Ten Writing Tips

Over the years I've learned a lot as a writer. That doesn't mean I'm an expert. I still make plenty of mistakes, but I've been around long enough to know that I do have some tips that I can share.

#1. If you want to write a book, don't talk about it, sit down and start writing. Outline if you want, make a story board, put your ideas on 3X5 cards, or just sit at your keyboard and begin. The method doesn't really matter, what matters is doing it.

#2. Plan your characters ahead of time. Make notes about them that so you won't forget things about them. They need to have a back story, but you don't need to put it all in the book. The reason you need to know is so you'll know how each character will react to the events that happen in the book.

#3. Pick appropriate names for your characters. A person's name should reflect them somewhat. If writing a historical piece, don't pick a name that wasn't in use at the time. Be careful not to have your characters' names begin with the same letter, sound too much alike, rhyme or all same the same number of syllables. (Collect names from graduation programs and the like, you can also find names on the Internet, Names for Babies, Ethnic names, etc.)

#4. Whose story is it? Decide who will be telling the story. Will it be in first person, close third? Learn about staying in POV. It's okay to have more than one Point-of-View, but stay in one per scene. It should be the person who has the most at stake in that particular scene. You never want to confuse the reader. The best way for me to do this is to climb right inside the POV character and see, hear, feel (touch and emotionally, smell etc. what she or he is.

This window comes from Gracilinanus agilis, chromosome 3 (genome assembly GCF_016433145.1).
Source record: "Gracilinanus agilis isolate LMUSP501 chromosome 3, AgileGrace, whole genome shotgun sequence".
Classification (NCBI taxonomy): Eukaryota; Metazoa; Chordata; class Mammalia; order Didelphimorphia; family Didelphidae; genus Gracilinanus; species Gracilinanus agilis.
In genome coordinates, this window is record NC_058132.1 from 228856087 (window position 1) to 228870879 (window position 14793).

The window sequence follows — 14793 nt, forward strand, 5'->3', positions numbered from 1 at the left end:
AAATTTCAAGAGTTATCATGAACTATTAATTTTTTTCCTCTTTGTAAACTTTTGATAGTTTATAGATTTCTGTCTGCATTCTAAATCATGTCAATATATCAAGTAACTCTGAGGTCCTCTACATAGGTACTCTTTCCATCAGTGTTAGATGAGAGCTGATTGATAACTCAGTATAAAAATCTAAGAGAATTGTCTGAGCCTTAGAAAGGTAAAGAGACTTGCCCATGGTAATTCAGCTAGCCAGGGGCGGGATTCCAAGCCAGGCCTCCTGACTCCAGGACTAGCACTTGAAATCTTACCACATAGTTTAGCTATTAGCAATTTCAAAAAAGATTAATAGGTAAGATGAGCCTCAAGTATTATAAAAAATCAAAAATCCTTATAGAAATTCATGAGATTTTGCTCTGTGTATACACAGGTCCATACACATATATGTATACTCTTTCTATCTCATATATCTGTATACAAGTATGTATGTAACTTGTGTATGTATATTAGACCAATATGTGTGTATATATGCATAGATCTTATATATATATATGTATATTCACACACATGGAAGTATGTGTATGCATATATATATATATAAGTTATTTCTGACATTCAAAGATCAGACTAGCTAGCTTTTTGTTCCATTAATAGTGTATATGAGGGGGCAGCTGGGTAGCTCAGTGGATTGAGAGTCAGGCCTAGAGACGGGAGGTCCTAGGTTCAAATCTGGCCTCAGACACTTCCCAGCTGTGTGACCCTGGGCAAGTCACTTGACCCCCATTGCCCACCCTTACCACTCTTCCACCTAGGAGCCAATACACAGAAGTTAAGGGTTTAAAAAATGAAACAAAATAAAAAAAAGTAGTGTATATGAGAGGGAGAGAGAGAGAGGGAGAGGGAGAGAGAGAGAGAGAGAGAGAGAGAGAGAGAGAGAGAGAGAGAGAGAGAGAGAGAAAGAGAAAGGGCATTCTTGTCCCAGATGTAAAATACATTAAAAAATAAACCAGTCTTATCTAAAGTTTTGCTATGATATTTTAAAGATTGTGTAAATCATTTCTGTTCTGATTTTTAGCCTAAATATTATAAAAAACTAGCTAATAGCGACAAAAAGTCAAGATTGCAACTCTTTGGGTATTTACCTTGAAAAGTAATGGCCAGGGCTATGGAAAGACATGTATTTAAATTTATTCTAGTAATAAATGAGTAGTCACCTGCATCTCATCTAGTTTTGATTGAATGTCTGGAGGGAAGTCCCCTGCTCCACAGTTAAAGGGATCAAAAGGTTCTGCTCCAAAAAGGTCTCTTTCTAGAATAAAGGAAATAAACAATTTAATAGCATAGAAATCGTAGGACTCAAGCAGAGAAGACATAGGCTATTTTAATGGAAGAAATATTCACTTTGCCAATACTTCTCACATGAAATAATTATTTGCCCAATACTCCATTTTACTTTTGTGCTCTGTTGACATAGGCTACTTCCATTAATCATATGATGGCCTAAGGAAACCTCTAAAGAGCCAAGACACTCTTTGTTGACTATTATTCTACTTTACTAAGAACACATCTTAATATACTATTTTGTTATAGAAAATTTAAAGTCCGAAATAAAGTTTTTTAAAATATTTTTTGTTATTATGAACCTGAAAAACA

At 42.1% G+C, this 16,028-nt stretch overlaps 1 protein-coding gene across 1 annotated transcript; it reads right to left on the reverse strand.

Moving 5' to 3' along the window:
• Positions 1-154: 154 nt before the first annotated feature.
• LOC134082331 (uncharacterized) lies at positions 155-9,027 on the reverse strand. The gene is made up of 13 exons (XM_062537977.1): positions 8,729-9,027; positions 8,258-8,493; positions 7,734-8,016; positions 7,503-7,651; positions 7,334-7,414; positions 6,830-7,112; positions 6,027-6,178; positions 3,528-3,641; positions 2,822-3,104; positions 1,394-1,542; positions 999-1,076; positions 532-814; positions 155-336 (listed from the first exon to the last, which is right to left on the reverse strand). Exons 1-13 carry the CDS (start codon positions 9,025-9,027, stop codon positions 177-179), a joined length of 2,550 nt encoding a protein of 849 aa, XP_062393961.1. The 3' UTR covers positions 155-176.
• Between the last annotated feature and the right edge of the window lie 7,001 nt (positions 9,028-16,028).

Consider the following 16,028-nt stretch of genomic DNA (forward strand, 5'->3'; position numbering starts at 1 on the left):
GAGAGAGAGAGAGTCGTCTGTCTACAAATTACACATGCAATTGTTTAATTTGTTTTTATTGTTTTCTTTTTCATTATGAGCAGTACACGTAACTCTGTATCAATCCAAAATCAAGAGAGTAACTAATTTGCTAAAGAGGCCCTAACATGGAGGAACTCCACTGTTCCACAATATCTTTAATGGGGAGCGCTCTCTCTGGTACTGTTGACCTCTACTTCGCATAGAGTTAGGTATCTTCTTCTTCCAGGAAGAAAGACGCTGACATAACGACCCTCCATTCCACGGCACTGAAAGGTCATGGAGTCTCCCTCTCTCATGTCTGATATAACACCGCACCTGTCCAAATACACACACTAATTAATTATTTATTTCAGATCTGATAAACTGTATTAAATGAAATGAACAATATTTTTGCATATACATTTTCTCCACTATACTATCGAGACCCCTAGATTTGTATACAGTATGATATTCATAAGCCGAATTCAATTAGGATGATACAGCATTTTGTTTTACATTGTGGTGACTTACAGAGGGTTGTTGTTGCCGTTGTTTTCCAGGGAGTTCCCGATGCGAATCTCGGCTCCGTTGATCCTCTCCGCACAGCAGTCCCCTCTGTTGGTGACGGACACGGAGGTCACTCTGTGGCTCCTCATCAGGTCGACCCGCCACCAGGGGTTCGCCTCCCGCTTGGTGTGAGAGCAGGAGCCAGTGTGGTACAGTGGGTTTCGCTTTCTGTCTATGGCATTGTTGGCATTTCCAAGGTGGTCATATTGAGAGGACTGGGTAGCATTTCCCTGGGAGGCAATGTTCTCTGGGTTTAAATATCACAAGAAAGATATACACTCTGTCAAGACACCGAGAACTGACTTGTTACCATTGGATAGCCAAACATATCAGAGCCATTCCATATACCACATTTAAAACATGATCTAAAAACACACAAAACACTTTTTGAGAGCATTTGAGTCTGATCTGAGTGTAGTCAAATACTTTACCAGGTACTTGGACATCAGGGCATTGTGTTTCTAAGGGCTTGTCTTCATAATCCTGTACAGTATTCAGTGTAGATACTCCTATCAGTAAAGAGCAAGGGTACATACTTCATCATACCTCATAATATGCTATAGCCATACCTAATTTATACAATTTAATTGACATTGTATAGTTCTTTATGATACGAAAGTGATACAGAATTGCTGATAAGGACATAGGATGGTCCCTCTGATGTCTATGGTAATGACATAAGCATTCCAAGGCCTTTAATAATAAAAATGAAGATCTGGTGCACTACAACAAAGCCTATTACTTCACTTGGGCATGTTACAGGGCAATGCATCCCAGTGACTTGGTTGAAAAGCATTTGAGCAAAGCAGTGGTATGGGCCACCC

#5. Begin when something exciting is going on. You want the reader to be intrigued from the first sentence.

#6. Have a good balance of dialogue, narrative and action.

#7. The dialogue should have a purpose--revealing character or moving the plot along. It also should sound natural, but leave out all the mundane things we say all the time like "Hello, how are you?" "I'm find, how are you?" People speak in fragments, men more than women. Listen to people around you, yes, go ahead and eavesdrop. You don't need other words besides he said or she said, but better yet, have the character do something to use as a dialogue tag--or take the opportunity to describe the speaking character a bit.

#8. Where are the characters having their conversation? Don't just have talking heads. Let the reader know where the characters are. Some authors are so great at describing setting such as James Lee Burke and William Kent Krueger that you feel you are right there along with the character. Setting is as important as the characters.

#9. Let us see the exciting things as they happen. Don't tell us about it afterward. This is the famous, "Show Don't Tell" rule.

#10. Write, write, write. Then rewrite, rewrite, rewrite. But at some point stop and start sending out queries. Never let rejections get you down. When you finish one novel, begin another.

Good luck on this great adventure called writing.



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